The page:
I want to help return the focus of the administration to traditional methods of discipline- those things that worked in the past but have been tossed out in favor of the “latest new thing”. That is why it is critical that board members come from outside the ranks of the educational “elite” bureaucracy and be independent members of the community. Someone needs to be looking at the results of these policies, not the good intentions of these policies.

If elected, I would work endlessly to raise the expectations of behavior and academics. I feel as though our children are held to little to no standards academically and behaviorally. If you expect only a little, you get just that, only a little. We need to show and guide our children to their true potential, hold them to higher standards and with that I believe will come more of a desire for students to want to attend class regularly and do/be the best they can be.

Q:  There is a significant teacher and substitute teacher shortage throughout the state currently. What ideas do you have to encourage people to enter the teaching or substitute teaching profession?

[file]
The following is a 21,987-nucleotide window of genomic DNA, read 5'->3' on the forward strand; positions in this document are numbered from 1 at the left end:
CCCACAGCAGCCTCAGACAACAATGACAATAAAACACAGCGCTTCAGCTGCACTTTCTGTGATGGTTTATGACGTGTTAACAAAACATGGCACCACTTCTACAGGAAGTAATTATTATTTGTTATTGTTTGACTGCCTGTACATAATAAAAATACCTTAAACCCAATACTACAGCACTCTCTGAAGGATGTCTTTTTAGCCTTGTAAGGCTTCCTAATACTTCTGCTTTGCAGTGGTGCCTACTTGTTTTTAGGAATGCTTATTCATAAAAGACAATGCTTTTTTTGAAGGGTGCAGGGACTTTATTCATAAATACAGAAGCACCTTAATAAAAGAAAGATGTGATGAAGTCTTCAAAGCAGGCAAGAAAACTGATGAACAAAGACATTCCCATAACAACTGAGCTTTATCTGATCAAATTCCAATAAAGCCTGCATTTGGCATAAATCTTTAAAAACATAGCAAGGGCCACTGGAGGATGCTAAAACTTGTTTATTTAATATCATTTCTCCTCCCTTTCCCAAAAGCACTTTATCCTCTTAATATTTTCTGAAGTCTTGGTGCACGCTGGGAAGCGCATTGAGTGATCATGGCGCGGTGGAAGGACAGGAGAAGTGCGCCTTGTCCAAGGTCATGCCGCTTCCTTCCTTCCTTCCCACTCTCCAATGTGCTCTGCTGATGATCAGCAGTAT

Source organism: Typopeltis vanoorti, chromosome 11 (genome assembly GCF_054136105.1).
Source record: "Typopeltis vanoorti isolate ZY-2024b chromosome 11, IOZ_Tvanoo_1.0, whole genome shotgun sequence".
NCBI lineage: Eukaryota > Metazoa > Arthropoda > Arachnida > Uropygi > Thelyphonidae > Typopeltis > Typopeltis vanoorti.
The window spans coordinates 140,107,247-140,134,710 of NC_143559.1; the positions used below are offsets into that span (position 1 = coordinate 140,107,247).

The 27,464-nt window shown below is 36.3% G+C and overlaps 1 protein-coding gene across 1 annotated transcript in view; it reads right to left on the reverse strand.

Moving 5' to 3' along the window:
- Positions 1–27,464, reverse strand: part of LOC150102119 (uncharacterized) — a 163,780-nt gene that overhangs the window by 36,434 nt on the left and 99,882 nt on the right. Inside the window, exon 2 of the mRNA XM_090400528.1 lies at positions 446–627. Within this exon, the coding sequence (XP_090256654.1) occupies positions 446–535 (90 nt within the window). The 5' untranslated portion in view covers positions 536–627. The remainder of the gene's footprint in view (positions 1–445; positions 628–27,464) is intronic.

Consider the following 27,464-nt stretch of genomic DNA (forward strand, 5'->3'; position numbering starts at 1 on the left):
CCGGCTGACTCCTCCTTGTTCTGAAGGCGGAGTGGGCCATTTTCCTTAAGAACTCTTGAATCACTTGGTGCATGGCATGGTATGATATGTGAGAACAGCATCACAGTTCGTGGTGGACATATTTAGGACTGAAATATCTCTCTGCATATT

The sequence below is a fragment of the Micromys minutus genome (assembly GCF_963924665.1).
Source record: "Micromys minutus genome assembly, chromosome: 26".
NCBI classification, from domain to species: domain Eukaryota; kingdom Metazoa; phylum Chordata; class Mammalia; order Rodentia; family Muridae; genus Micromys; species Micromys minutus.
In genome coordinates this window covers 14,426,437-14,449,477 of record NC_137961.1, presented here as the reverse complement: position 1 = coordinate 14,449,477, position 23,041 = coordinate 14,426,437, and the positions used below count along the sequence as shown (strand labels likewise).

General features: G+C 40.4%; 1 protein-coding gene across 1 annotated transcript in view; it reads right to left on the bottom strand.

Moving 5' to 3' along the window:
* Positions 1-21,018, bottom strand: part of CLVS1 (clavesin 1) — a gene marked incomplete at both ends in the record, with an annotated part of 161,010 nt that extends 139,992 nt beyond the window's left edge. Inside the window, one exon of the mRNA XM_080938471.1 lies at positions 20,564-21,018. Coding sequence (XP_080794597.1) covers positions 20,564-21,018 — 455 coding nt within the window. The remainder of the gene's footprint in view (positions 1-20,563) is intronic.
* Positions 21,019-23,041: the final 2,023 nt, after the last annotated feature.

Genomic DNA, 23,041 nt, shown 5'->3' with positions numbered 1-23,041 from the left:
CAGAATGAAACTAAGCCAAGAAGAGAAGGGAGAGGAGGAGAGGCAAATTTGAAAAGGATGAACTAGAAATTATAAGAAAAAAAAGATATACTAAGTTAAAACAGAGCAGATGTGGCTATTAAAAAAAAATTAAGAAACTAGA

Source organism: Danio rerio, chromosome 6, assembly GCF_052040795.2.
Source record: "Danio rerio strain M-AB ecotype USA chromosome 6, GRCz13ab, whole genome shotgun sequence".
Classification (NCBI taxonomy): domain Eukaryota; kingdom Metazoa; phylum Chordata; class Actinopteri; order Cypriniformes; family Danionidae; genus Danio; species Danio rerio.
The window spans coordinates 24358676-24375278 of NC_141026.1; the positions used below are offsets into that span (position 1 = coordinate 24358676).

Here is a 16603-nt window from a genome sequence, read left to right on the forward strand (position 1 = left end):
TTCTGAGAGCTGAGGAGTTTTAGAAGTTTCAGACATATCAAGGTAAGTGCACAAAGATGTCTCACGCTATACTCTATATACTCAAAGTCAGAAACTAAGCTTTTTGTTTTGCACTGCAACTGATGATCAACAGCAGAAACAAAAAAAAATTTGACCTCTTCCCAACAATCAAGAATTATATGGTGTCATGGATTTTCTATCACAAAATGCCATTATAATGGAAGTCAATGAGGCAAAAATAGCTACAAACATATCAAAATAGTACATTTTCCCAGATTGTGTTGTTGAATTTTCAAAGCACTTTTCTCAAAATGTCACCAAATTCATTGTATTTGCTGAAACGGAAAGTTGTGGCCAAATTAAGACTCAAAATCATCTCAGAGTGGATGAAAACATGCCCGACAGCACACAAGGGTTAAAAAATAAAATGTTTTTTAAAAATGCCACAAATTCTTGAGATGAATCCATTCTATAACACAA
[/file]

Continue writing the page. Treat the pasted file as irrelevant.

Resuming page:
To be clear, it is my understanding that Milford School District is fully staffed, or very nearly fully staffed, with full time teachers. This is despite significant turnover, an issue every Delaware school district is dealing with. However, I’ve also learned that attracting sufficient substitutes is a recurring issue for Milford, and paraprofessionals are having to cover more than perhaps they should. As to the substitutes, I believe there is a pay component that may need to be addressed.

Ultimately, one of the main causes, I believe, again stems from the lack of behavior expectations. I feel so many teachers are burnt out and have lost their passion and mental drive for teaching due to the teaching/learning time being shortened tremendously from the constant interruptions and poor behavior throughout the school day. We need to get the overall behavior and disruption numbers down. Hold our students to higher standards, make them want to work hard to achieve goals and make their teachers/staff/classmates/parents proud of them. I want our teachers here in the Milford School District to be able to go home and tell their families about the amazing goals their students achieved that day, not about all the disruptions and behavior problems they encountered.